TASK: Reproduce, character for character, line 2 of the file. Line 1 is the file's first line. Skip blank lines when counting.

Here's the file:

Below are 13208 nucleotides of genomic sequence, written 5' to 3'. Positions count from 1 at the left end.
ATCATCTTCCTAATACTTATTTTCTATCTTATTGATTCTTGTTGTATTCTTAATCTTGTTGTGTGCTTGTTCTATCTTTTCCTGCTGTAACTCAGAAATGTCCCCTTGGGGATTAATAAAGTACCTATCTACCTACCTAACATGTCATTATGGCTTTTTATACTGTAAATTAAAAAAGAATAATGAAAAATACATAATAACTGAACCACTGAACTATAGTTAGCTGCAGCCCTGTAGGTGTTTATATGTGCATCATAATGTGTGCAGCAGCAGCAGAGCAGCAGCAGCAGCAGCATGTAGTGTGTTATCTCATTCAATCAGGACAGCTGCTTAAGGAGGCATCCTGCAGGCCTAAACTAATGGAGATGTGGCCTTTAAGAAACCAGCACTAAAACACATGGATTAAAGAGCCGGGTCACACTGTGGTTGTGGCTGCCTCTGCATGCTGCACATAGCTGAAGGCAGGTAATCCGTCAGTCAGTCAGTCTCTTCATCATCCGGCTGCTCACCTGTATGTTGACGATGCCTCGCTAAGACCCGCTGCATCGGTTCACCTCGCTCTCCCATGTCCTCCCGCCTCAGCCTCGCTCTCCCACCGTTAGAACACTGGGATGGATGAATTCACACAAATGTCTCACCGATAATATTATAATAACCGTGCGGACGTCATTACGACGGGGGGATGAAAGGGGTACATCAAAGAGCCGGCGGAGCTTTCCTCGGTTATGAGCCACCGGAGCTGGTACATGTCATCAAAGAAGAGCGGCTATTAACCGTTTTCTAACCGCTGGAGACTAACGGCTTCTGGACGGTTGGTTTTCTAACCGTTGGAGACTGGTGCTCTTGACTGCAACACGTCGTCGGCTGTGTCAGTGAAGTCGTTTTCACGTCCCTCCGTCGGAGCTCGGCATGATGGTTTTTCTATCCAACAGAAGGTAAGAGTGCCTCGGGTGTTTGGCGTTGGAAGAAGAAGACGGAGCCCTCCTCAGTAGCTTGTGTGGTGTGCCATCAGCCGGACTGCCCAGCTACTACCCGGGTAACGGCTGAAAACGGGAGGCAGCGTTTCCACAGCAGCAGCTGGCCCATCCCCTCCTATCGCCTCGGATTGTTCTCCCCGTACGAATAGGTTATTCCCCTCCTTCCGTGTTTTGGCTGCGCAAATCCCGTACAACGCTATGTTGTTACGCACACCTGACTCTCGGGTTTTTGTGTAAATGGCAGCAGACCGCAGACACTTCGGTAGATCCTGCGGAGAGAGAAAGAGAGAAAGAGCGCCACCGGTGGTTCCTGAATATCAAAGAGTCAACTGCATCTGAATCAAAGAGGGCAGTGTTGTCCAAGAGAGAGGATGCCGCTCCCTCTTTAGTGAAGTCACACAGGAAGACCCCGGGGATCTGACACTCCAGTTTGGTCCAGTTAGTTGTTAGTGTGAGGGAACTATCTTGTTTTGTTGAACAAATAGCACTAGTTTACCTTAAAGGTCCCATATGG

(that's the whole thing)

ATCATCTTCCTAATACTTATTTTCTATCTTATTGATTCTTGTTGTATTCTTAATCTTGTTGTGTGCTTGTTCTATCTTTTCCTGCTGTAACTCAGAAATGTCCCCTTGGGGATTAATAAAGTACCTATCTACCTACCTAACATGTCATTATGGCTTTTTATACTGTAAATTAAAAAAGAATAATGAAAAATACATAATAACTGAACCACTGAACTATAGTTAGCTGCAGCCCTGTAGGTGTTTATATGTGCATCATAATGTGTGCAGCAGCAGCAGAGCAGCAGCAGCAGCAGCATGTAGTGTGTTATCTCATTCAATCAGGACAGCTGCTTAAGGAGGCATCCTGCAGGCCTAAACTAATGGAGATGTGGCCTTTAAGAAACCAGCACTAAAACACATGGATTAAAGAGCCGGGTCACACTGTGGTTGTGGCTGCCTCTGCATGCTGCACATAGCTGAAGGCAGGTAATCCGTCAGTCAGTCAGTCTCTTCATCATCCGGCTGCTCACCTGTATGTTGACGATGCCTCGCTAAGACCCGCTGCATCGGTTCACCTCGCTCTCCCATGTCCTCCCGCCTCAGCCTCGCTCTCCCACCGTTAGAACACTGGGATGGATGAATTCACACAAATGTCTCACCGATAATATTATAATAACCGTGCGGACGTCATTACGACGGGGGGATGAAAGGGGTACATCAAAGAGCCGGCGGAGCTTTCCTCGGTTATGAGCCACCGGAGCTGGTACATGTCATCAAAGAAGAGCGGCTATTAACCGTTTTCTAACCGCTGGAGACTAACGGCTTCTGGACGGTTGGTTTTCTAACCGTTGGAGACTGGTGCTCTTGACTGCAACACGTCGTCGGCTGTGTCAGTGAAGTCGTTTTCACGTCCCTCCGTCGGAGCTCGGCATGATGGTTTTTCTATCCAACAGAAGGTAAGAGTGCCTCGGGTGTTTGGCGTTGGAAGAAGAAGACGGAGCCCTCCTCAGTAGCTTGTGTGGTGTGCCATCAGCCGGACTGCCCAGCTACTACCCGGGTAACGGCTGAAAACGGGAGGCAGCGTTTCCACAGCAGCAGCTGGCCCATCCCCTCCTATCGCCTCGGATTGTTCTCCCCGTACGAATAGGTTATTCCCCTCCTTCCGTGTTTTGGCTGCGCAAATCCCGTACAACGCTATGTTGTTACGCACACCTGACTCTCGGGTTTTTGTGTAAATGGCAGCAGACCGCAGACACTTCGGTAGATCCTGCGGAGAGAGAAAGAGAGAAAGAGCGCCACCGGTGGTTCCTGAATATCAAAGAGTCAACTGCATCTGAATCAAAGAGGGCAGTGTTGTCCAAGAGAGAGGATGCCGCTCCCTCTTTAGTGAAGTCACACAGGAAGACCCCGGGGATCTGACACTCCAGTTTGGTCCAGTTAGTTGTTAGTGTGAGGGAACTATCTTGTTTTGTTGAACAAATAGCACTAGTTTACCTTAAAGGTCCCATATGG